And now the parable confronts us in a new way. Which son are we? Are we the wayward, selfish one, or the resentful one angry with God’s graciousness, quick to judge the wanderer, eager to make the distinction between the sinner and ourselves? Which son are we, the parable prods?

I suppose the only honest answer is that we are both, sometimes the wayward one looking for the forgiveness of God, longing to return home and then finding that grace. Or maybe we are still on the road home, having now heard that God awaits us with eagerness and joy. And then, sometimes the one to quickly criticize others who oh so apparent sinfulness just can’t be met by God’s grace. It isn’t right after all we’ve done, after all the piety we have demonstrated. A caution here, that God’s grace exceeds both our expectation and our understanding. I guess the only honest answer is that often we are both sons. Either way, we are met by God’s patient forbearance.

But there is more to this parable I think. You see, Jesus tells this parable not only to reveal the outrageous love of the father, the broadness of his mercy and forgiveness, but also to teach us that we, too, are called to bear the same mercy, the same forgiveness, the same love for the wayward.

Pastor and professor Tony Campolo tells a story of a modern-day expression of this parable, as he traveled once to Honolulu for a conference. and thanks to jet lag he woke up around three in the morning. Hungry, he went out looking for a place to eat. He finally found a tiny coffee shop. As he sipped his coffee and munched on his donut he was joined by eight or nine skimpily dressed and very loud prostitutes.

Nice, pious Campolo, overwhelmed by all the noise and flesh, was about to leave when he heard the woman sitting next to him say, “You know, tomorrow is my birthday. I’m going to be 39.”┬áHer friend responded in a rather nasty tone, “So what do you want from me? A birthday party? What do you want? Do you want me to get a cake, and sing happy birthday to you?”

“Come on,” the women sitting next to Campolo said, “why do you have to be so mean? I’m just telling you that’s all. Why do you have to put me down? I was just telling you that it is my birthday. I don’t want anything from you. I mean, why should I have a birthday party? I’ve never had a birthday party in my whole life. Why should I have one now?”

It was then that Campolo knew he had to do something really foolish. After the women finally left, he turned to the guy behind the counter and asked, “Do they come in here every night?”

“Yeah,” he answered.

“The one right next to me,” [Campolo] asked, “does she come in here every night?”

“Yeah,” he said, “that’s Agnes. Yeah, she comes in here every night. Why do you want to know?”

“Because,” Campolo replied, “I heard her say that tomorrow is her birthday.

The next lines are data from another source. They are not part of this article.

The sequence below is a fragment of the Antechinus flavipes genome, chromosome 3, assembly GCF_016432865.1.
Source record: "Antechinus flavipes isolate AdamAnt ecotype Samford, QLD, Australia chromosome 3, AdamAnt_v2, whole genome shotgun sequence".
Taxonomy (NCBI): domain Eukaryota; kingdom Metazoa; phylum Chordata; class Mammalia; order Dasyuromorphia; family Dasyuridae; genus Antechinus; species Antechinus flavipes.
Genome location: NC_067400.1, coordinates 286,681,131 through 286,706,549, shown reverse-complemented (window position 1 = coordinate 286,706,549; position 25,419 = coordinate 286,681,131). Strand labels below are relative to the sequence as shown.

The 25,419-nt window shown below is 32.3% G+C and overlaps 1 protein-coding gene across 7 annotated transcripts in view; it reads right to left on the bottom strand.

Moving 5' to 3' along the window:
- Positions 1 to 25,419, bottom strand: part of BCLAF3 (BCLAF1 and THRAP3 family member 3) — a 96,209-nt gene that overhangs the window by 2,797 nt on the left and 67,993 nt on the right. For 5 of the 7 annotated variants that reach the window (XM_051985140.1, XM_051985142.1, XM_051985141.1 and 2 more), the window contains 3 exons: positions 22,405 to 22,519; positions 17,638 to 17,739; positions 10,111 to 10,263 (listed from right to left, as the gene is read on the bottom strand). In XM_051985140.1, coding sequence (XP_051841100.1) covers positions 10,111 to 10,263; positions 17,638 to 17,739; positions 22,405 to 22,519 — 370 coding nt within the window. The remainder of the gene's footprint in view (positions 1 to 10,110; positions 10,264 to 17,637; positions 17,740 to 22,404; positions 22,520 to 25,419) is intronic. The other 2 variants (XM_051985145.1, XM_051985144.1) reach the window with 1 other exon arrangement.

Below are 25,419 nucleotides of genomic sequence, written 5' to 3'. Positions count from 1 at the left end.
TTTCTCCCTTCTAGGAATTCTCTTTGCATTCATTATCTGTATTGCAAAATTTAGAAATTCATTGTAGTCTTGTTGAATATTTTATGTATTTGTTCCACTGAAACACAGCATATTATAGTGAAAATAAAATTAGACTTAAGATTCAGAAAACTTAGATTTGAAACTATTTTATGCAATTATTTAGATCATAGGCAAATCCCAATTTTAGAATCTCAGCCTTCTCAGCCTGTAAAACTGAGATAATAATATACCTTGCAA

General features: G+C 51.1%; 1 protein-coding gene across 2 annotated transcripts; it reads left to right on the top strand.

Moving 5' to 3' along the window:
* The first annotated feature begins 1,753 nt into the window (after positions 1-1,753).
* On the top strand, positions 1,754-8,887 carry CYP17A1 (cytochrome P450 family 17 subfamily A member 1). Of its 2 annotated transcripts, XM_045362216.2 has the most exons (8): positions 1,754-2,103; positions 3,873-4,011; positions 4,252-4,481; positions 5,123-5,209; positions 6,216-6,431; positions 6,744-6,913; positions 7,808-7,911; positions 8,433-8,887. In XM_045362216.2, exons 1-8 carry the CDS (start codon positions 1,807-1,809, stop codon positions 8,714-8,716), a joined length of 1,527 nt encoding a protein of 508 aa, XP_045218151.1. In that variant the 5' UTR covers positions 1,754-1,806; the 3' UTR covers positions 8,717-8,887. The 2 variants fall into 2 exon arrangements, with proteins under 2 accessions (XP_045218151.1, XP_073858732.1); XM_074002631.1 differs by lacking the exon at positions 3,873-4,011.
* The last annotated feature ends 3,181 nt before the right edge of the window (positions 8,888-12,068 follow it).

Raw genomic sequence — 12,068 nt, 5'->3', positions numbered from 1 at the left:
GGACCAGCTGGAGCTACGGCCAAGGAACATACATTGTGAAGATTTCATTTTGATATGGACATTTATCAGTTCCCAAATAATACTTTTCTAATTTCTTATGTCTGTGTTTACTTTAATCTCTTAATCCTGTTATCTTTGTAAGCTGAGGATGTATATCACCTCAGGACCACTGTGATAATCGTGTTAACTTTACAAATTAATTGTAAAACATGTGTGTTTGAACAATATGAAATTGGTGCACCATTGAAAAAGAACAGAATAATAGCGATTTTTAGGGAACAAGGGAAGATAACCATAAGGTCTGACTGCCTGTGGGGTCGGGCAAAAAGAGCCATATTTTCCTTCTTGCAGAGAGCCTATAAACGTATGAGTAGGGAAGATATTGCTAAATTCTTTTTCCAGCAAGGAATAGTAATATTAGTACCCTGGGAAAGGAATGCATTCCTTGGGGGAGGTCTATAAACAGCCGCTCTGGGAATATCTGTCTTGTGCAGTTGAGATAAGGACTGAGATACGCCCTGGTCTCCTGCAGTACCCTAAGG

What do you say we do something special for her? What do you think about throwing a birthday party for her, right here in the diner?”

The counter guy agreed, and even offered to bake the cake. The next morning, at 2:30 am, Campolo went to the diner and decorated the place. As he says, “The word must have gotten out on the street because by 3:15 that next morning every prostitute in Honolulu was in that place. There was wall-to-wall prostitutes — and me.” When Agnes walked in, everyone jumped up and yelled, “Happy Birthday!” She was floored. She burst into tears. She was so moved, she couldn’t even cut the cake. Instead, she meekly asked if she could take the cake home, to keep for a while, not eat right away. After all, it was the only birthday present she’d ever received. She promised to be right back. As she left, Campolo broke the silence by offering a prayer. The guy behind the counter looked at him skeptically and said, “Hey, you never told me you were a preacher. What kind of preacher are you anyway? What church do you belong to?” Campolo answered quietly, “I belong to a church that throws birthday parties for prostitutes at 3:30 in the morning.” The counter guy thought a moment, and then almost sneered as he answered, “No you don’t; there is no church like that. In fact,” he concluded, “if there was, I’d join it.”

The counter guy was wrong. There is a church that throws birthday parties for prostitutes at 3:30 in the morning. It is the church of the father who welcomed home his disobedient son. It is the fellowship created by the father who loved his wayward children so much that he gave his only son that we might ever return to him, that the door would never close against us, that we would be loved beyond our understanding or merit. It is the church that says to all people, come home, come back, for all is forgiven.